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Artsline win gold prize at the Visit London 2007 awards

Artsline

Disability Access Information Service

Artsline in the 21st Century

Twenty eight years on from our foundation Artsline finds itself facing challenges, some new, others familiar. In the 1980's concepts of accessibility and inclusivity in The Arts were not established, battles were fought by ourselves and many other organisations to convince both venues and funders of their importance. Today a greater understanding has been achieved about the rights of disabled people but we can not become complacent in this matter. Artsline's specialist access auditors will continue to audit and assess accessibility in new and existing venues, providing detailed information not only for our users but for the venues themselves to give them the opportunity to develop best practice.

Artsline's commitment to supporting disabled people remains reflected in our employment practices. Where possible, we will employ or engage disabled people who have personal and professional experience of disability; people uniquely placed to provide specialist input. Although we will continue to develop our state-of-the-art database we understand the importance of maintaining our telephone service to answer queries from those without computers or access to them.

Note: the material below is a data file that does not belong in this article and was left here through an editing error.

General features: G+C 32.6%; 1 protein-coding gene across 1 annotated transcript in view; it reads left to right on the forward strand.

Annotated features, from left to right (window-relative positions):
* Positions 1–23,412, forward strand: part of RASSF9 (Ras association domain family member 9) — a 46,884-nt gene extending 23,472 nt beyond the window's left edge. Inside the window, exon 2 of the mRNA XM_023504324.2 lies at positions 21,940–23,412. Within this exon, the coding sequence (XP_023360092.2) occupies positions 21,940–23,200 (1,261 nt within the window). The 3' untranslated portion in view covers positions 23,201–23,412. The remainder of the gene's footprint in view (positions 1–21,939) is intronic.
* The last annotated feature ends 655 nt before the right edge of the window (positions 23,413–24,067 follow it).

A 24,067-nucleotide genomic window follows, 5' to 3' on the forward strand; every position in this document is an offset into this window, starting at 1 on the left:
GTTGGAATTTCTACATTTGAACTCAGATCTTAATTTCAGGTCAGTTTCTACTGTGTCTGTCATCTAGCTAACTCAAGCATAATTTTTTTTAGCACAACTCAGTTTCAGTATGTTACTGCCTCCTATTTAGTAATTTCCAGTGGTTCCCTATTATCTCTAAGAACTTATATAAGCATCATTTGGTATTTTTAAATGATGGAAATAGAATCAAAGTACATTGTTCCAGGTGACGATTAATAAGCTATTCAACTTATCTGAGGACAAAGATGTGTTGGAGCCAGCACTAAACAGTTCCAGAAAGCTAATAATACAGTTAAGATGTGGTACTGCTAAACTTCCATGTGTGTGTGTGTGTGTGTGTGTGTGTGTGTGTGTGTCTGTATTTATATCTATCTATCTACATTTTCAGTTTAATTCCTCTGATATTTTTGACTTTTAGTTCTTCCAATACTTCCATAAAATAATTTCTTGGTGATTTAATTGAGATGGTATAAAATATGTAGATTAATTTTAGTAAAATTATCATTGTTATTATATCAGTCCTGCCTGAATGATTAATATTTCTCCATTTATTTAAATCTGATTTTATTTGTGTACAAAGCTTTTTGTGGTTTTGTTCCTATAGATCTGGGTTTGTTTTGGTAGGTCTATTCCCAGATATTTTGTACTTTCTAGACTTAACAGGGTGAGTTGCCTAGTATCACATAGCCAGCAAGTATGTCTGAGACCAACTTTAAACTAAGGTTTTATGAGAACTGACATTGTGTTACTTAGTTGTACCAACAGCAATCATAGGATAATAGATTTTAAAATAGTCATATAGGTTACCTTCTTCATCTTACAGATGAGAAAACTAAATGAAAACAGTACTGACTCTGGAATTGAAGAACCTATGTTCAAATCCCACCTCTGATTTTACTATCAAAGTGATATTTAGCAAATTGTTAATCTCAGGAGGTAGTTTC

Artsline has begun to establish itself as a source of research-based evidence on access issues, we aim to continue repositioning ourselves as the prime organisation providing guidance and information to national and regional policy makers, development agencies, forums and committees relating to access issues facing disabled people. We envisage that, as an end result of this developing role, Artsline will become one-stop shop for access information to culture and the arts.

Artsline believes that disability is the effect upon the lives of people with impairments created by discrimination, inequality of opportunity and inaccessible environments. Therefore disability is the experience of barriers. Attitude is Everything (AiE), our highly successful stand-alone project has achieved radical improvements in access to live music for disabled people, not only ensuring accessibility for audience members but providing opportunities for disabled people to work backstage and as performers. In partnership with a range of organisations we are actively developing projects which will replicate AiE's ground breaking achievements in other areas of arts and culture.

Natalie Sirett, Vice Chair
Council of Management 2006-2008


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